On Youth Day, UN officials urge Member States to make young people ‘drivers of change’

To reap a demographic dividend, countries must empower, educate and employ their young people. Photo: PANDI/UNFPA Colombia

12 August 2015 – Marking International Day of Youth, United Nations Secretary-General Ban Ki-moon stressed that no one knows better than young people the issues at stake in today's rapidly changing world or the best way to respond, and declared: “That is why I am calling on young people to speak out – and I am urging leaders to listen.”

As the world changes with unprecedented speed, young people are proving to be invaluable partners who can advance meaningful solutions, the Secretary-General stated in a message issued for the Day, observed each year on 12 August.

“Youth movements and student groups are challenging traditional power structures and advocating a new social contract between States and societies. Young leaders have contributed fresh ideas, taken proactive measures, and mobilized through social media as never before,” said Mr. Ban.

This year's theme – 'Youth Civic Engagement' – emphasizes the involvement and inclusion of young people in building social cohesion and collective well-being, underlined Irina Bokova, Director-General of the UN Educational, Scientific and Cultural Organization (UNESCO), in her message on the Day.

“From social entrepreneurs to journalists, from voluntary workers to members of community organizations, young people contribute to shaping society to lead it towards political, cultural and economic renewal,” she stressed.

As world leaders prepare to adopt a bold new vision for sustainable development next September, the engagement of youth is more valuable than ever, assured the Secretary-General. “At this critical moment in history, I call on young people to demand and foster the dramatic progress so urgently needed in our world.”

“Sustainable Development Goals (SDGs) are for you – and will only be achieved with you,” the Secretary-General added during an event organized in New York by the UN Department of Economic and Social Affairs and the UN Development Programme (UNDP).

Calling today’s youth the “SDG generation,” he urged member states to include young people in the delegations for the upcoming summit to adopt the agenda. Convinced that volunteerism is an “ideal” way to improve society, Mr. Ban, in his message, also encouraged youth to join forces with the UN in moving to the implementation phase. “I stand with the world’s young people in calling for measures to secure human rights, economic progress, environmental stewardship and social inclusion.”

In support of their aims, the Secretary-General's Envoy on Youth, Ahmad Alhendawi, is working to mobilize the “largest generation of young people in history to turn the world we want into the world we deserve”, Mr. Ban noted, while Mrs. Bokova observed that young people must be considered as “drivers of change,” and not only beneficiaries or targets.

UN Youth Envoy Ahmad Alhendawi discusses why civic engagement and participation of youth is vital for achieving sustainable development. Credit: United Nations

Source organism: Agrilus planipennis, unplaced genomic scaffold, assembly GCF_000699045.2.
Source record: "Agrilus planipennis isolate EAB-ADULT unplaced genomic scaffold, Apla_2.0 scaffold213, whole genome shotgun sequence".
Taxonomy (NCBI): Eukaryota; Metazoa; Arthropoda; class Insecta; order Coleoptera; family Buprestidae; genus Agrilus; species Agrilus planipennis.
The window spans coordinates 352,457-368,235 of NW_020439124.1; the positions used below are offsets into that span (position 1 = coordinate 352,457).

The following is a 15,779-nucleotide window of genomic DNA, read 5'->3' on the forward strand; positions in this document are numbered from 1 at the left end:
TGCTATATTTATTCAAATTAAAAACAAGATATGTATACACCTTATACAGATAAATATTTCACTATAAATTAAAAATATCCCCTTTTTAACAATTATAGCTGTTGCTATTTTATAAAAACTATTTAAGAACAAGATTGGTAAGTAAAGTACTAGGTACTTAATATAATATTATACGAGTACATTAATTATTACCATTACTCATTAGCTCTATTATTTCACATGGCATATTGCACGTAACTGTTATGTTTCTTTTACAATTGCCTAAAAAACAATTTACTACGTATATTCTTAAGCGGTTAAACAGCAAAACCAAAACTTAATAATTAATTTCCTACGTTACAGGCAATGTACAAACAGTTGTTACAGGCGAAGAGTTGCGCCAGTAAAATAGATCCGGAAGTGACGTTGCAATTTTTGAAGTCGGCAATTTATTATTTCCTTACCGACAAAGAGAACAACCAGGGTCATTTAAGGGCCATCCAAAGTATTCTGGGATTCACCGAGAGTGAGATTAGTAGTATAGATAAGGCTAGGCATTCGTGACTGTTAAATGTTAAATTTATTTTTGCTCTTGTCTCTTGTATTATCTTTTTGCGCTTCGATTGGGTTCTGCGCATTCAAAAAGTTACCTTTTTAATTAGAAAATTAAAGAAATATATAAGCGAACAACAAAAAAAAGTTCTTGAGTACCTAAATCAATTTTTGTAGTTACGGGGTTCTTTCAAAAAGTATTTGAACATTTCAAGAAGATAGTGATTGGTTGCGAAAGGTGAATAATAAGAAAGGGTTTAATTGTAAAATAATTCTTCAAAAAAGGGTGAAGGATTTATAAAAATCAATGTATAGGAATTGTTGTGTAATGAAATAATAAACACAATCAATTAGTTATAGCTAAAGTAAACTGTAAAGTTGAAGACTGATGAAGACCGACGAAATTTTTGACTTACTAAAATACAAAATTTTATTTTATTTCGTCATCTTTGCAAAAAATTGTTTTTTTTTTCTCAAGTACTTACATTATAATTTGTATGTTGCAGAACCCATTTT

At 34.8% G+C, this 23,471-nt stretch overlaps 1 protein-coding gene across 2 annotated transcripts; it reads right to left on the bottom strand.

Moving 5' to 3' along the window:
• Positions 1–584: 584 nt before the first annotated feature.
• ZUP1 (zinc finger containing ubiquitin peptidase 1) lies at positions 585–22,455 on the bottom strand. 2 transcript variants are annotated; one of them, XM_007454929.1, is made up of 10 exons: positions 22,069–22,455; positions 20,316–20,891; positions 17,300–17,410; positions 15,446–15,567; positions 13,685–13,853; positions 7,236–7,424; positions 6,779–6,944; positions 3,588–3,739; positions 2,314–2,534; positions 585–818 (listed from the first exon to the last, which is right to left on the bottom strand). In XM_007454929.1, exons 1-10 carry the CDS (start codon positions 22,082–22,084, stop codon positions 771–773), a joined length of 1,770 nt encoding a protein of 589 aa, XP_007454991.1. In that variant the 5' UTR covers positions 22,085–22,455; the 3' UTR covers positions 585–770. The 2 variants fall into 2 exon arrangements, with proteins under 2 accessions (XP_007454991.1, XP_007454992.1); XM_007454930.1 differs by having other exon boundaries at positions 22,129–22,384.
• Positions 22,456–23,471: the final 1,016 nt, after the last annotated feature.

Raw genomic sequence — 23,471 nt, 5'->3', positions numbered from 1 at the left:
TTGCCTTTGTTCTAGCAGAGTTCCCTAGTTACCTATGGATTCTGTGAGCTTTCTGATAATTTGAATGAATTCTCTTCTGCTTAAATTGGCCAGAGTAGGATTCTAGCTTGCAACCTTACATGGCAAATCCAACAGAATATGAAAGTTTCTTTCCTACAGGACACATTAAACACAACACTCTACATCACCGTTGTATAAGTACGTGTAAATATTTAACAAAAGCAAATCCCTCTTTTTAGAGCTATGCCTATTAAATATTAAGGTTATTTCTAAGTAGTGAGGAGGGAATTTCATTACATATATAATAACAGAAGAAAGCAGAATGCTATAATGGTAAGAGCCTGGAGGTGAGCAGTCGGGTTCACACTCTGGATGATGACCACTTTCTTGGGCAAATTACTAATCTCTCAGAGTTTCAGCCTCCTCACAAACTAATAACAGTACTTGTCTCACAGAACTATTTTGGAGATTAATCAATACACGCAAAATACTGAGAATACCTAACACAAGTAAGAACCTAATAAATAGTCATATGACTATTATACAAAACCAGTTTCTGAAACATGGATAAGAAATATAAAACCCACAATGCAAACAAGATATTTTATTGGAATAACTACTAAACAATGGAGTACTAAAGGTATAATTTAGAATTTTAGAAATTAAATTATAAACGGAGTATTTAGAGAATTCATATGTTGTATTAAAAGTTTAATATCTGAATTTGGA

Today, Mr. Alhendawi is in the Philippines to open the 3rd Asian Youth Forum. He will also join the Filipino National Youth Day Celebration with 1,000 young people from the country, UN officials, government representatives, legislators, civil society partners, and donor organizations.

At the UN Headquarters in New York, the UN Department of Economic and Social Affairs and the UN Development Programme (UNDP), with the support of the UN Inter-agency Network on Youth Development, is organizing an event to commemorate International Youth Day .

In a recent interview with the UN News Service, Mr. Alhendawi said the message of this year's Youth Day is one of hope.

“This is unique year in the history of the United Nations; a year where we are adopting new Sustainable Development Goals a very bold promise for the future [and] a new climate change agreement. That is it is so fitting that we celebrate this International Youth day under the theme 'Youth Civic Engagement,' because I believe the password to achieve the Sustainable Development Goals is engaging young people in their implementation.”

Indeed, with the current cohort of young people the largest the world has ever seen, “the smart thing to do,” he continued, “is to engage them as partners in development and in implementation.”

As such, he encouraged young people who are already active in their communities to step up their engagement. He also called on Governments to scale up their investments in young people and open more mechanism for them to be involved in decision-making processes.

“For young people who are still in doubt about whether their participation will make a difference in the world, I invite them to come on board with the United Nations and be part of this global movement that is trying to eradicate extreme poverty in 15 years and put our planet on a path of sustainability. We have a very exciting time ahead and we need everybody to come on board,” he declared.


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